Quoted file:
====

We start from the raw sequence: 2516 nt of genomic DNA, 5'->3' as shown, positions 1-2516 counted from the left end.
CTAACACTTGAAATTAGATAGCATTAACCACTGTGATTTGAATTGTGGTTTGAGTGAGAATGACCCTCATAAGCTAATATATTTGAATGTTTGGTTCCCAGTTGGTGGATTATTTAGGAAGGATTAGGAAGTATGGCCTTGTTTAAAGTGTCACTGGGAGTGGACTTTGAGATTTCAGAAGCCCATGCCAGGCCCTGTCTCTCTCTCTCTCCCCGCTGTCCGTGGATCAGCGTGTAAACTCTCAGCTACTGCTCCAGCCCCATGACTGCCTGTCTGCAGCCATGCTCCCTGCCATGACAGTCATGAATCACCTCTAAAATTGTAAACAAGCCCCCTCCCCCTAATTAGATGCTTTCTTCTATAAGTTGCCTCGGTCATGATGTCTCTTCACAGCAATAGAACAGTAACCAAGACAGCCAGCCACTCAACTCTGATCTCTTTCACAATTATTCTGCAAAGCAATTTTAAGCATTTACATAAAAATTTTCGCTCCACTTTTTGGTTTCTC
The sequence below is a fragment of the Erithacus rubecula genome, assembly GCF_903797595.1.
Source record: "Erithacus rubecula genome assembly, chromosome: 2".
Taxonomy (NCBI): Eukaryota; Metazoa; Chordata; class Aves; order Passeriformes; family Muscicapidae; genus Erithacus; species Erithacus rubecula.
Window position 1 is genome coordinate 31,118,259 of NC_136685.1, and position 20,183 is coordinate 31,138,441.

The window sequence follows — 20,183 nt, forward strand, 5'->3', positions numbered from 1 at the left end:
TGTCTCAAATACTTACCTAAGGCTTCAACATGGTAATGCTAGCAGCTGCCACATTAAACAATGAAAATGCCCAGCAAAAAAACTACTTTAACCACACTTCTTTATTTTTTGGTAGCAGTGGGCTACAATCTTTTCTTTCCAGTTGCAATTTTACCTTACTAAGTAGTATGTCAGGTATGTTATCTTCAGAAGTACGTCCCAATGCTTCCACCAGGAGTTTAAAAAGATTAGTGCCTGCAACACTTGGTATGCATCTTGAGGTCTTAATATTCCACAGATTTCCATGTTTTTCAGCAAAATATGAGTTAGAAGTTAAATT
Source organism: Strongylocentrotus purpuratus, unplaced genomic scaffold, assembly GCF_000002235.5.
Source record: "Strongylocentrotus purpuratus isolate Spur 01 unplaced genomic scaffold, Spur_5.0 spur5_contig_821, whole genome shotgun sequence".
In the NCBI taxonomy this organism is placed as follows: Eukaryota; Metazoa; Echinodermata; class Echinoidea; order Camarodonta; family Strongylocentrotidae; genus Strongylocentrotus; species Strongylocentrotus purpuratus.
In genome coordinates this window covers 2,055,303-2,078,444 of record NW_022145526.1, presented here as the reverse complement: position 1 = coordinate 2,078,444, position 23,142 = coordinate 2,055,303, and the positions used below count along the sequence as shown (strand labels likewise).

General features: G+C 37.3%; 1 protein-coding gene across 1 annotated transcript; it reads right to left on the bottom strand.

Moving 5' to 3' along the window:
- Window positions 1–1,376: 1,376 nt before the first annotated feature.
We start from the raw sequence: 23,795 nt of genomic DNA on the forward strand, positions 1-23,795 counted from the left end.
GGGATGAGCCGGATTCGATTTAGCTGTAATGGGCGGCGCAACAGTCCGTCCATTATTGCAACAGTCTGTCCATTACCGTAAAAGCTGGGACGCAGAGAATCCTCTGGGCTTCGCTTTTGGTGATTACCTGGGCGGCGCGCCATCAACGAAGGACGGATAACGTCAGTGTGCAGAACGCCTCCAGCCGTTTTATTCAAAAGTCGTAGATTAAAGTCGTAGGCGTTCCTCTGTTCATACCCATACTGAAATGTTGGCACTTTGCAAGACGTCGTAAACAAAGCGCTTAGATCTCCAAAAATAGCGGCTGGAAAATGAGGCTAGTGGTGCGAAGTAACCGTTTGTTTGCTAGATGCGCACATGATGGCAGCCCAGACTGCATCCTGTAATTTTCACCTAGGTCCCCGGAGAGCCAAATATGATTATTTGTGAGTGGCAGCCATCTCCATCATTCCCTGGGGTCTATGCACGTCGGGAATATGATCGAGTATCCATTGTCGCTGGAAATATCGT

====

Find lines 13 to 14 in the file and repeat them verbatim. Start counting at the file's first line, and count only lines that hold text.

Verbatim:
General features: G+C 37.3%; 1 protein-coding gene across 1 annotated transcript; it reads right to left on the bottom strand.

Moving 5' to 3' along the window: